The Brief | February 8, 2019

The Brief’s Big 9: Follow the impact, Prudential’s racial-equity lens, greenhouse growth, impact media fund, Agent of Impact Bertrand Badré

The team at


TGIF, Agents of Impact!

Follow the impact. It’s clear, after nearly 200 Agents of Impact stay tuned into a conference call on measuring and managing for impact: wonky is in. A standout roster of “Special Agents” made sense of the changing landscape. Many thanks to Maryanne Hancock of Y Analytics, Impact Management Project’s Clara Barby, Wharton Social Impact’s Michael Brown, Echoing Green’s Liza Mueller, Tideline’s Ben Thornley, Global Impact Investing Network’s Kelly McCarthy and Stephanie Kater of Bridgespan for joining ImpactAlpha’s Agents of Impact Call No. 7.

We’ll post a full write-up next week. Quick takeaways: From early-stage ventures to global corporations, investors and operators can no longer say they don’t have tools to manage impact. New approaches are lifting up stakeholder, er customer, voices. Data is rolling up into evidence about what works and how. Larger checks are being written, as optimizing for impact becomes a path to success. Follow the impact.

Dennis Price, editorial director

Featured: The Brief’s Big 9

1. Prudential blends $100 million to finance communities of color in Memphis, New Orleans and Atlanta. The Newark, N.J. financial services giant is building on lessons from decades of investing in its hometown to try to close the racial wealth gap in three southern cities. Prudential Financial’s $100 million commitment to Memphis, New Orleans and Atlanta aims to “really help entrepreneurs and others achieve financial wellness and economic mobility,” Prudential’s Daryl Shore told ImpactAlpha. To reduce Prudential’s risks, the Invest4All initiative has $20 million in investment guarantees from the Annie E. Casey and Kresge foundations. The intent: to help Prudential stretch beyond its customary boxes and underwrite projects that can move the needle for communities of color. Place-based, blended finance with a racial-equity lens. An impact trifecta.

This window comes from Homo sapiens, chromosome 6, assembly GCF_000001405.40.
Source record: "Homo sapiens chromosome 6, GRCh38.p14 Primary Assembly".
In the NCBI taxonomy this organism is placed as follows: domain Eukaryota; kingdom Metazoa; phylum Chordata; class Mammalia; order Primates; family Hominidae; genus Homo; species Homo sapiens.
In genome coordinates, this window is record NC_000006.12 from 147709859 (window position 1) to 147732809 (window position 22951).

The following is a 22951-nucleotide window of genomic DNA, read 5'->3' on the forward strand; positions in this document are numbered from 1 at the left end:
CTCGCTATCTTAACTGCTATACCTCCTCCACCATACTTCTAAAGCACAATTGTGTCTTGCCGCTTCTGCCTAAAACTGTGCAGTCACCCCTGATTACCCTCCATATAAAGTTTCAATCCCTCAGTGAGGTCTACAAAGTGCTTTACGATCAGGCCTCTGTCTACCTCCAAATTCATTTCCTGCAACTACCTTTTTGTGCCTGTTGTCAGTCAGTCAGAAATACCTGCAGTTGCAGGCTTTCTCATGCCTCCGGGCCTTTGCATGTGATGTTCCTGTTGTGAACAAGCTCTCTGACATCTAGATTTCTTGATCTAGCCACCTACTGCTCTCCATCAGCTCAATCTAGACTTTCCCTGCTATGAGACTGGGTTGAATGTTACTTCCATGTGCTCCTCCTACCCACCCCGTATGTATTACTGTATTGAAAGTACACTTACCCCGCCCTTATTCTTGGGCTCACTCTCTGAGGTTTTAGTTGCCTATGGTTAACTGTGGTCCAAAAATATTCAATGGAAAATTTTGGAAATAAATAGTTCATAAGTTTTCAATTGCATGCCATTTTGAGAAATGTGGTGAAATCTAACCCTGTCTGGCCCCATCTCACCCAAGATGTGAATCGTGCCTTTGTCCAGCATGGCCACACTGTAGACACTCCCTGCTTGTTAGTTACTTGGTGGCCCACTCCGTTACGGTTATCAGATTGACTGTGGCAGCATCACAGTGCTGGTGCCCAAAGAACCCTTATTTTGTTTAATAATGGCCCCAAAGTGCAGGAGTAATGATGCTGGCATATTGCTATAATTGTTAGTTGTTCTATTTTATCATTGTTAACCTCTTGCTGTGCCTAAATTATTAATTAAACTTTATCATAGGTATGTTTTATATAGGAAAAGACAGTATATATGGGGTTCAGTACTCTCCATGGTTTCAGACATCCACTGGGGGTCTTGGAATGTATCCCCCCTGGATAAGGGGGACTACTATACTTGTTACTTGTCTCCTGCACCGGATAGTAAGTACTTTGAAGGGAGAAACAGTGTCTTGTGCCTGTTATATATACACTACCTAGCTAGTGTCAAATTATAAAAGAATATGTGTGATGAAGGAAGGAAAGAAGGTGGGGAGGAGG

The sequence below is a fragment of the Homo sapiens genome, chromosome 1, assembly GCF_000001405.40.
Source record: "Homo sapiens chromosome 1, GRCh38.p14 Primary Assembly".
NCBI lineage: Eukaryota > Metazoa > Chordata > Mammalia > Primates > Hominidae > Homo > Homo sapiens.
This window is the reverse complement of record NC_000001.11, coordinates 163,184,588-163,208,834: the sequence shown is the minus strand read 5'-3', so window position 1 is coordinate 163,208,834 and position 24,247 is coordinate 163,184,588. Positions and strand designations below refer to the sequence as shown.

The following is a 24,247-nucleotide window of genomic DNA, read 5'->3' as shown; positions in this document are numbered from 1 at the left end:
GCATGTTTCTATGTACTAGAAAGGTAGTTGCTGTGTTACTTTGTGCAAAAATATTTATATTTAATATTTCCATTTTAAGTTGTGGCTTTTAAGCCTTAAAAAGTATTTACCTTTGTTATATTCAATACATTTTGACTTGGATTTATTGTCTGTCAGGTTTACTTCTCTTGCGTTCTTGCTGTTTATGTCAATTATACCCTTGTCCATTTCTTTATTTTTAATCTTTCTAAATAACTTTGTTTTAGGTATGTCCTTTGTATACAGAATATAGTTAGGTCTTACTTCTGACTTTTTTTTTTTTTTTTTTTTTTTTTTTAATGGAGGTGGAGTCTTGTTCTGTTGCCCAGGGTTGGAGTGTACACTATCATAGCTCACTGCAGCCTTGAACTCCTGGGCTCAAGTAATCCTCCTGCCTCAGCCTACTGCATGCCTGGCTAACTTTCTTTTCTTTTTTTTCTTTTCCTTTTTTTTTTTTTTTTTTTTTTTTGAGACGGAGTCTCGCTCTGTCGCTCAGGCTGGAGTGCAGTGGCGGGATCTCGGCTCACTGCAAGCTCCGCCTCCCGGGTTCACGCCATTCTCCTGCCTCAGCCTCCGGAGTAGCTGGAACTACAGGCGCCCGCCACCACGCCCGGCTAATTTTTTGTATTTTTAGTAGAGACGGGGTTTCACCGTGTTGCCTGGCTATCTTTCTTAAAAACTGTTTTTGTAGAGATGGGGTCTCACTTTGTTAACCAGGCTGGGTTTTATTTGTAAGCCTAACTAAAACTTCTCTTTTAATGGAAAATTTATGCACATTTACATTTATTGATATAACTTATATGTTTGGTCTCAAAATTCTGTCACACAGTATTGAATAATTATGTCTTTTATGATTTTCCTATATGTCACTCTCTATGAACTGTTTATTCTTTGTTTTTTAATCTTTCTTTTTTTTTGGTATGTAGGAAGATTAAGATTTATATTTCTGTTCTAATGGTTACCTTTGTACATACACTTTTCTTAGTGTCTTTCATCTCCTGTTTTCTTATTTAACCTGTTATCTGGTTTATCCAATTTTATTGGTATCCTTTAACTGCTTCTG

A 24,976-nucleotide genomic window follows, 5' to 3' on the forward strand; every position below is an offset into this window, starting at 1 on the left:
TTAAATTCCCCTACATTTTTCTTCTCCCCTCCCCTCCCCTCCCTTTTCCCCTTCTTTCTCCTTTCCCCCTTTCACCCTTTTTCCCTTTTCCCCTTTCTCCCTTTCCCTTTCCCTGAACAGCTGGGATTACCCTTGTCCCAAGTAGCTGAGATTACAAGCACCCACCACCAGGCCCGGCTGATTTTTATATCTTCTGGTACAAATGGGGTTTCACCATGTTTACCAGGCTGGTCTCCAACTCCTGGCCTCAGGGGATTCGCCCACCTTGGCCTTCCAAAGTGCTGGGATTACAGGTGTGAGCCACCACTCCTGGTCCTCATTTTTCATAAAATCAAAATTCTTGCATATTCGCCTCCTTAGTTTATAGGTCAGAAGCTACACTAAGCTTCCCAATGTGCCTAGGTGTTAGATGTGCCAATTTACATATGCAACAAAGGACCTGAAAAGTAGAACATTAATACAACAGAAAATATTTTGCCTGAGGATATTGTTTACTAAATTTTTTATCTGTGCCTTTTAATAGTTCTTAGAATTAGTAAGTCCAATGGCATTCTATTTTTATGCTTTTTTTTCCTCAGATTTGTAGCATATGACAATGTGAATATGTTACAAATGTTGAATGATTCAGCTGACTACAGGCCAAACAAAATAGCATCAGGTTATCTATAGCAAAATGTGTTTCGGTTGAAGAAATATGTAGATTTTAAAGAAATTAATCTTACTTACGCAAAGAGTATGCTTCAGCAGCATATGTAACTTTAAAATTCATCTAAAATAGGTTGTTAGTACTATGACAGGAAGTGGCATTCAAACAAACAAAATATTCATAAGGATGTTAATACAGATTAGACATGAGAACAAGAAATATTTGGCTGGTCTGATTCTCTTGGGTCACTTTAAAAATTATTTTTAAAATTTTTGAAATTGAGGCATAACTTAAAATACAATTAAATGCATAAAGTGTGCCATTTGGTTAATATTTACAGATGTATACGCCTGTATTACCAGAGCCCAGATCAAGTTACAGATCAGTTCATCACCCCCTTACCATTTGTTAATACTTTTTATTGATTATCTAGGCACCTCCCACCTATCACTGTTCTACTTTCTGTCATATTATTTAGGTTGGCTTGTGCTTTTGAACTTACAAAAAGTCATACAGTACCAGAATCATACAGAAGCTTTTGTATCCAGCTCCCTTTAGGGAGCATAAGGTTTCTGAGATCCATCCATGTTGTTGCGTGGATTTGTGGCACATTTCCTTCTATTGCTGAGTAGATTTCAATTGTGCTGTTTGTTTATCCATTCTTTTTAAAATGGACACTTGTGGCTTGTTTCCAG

2. Equilibrium Capital’s $100+ million stake in indoor food production. Vertical farms grab headlines. Ground-level greenhouses are “a practical—at-scale—and closed-loop use of our natural resources,” says Dave Chen of Portland-based Equilibrium, which has taken equity stakes of more than $100 million in three big facilities in California, Utah, and Minnesota that collectively cover about 200 acres. With natural light, water savings, improved working conditions and predictable, year-round production, “This is economically driven sustainability,” Chen told ImpactAlpha. Dig in.

3. Trusted journalism is a competitive advantage for Media Development Investment Fund. A new $13 million private-equity fund is placing bets on reliable news businesses in countries where the free press is under pressure but emerging middle classes clamor for news, including Indonesia, India, Brazil and Peru. Such opportunities are undervalued even by impact investors, says Media Development Investment Fund’s Harlan Mandel. “The competitive advantage of the companies we’re working with is trust,” Mandel told ImpactAlpha. The firm’s other big bet: MDIF is pegging its carried-interest compensation to the fund’s impact performance. Carry, meet “impact carry.” Read all about it.

4. Ceniarth’s Diane Isenberg: “I am a gender lens investor.” The $400 million family office deployed over $40 million last year in rural-livelihood investments attentive to gender and power dynamics. But Ceniarth’s founder and director Diane Isenberg only recently declared herself a “gender-lens investor.” In a post for ImpactAlpha, Isenberg lays out Ceniarth’s gender-lens strategy, around women as customers, women as leaders, and Ceniarth’s own women-led team. “We have a leadership role to play in the field,” Isenberg writes. Gender smart.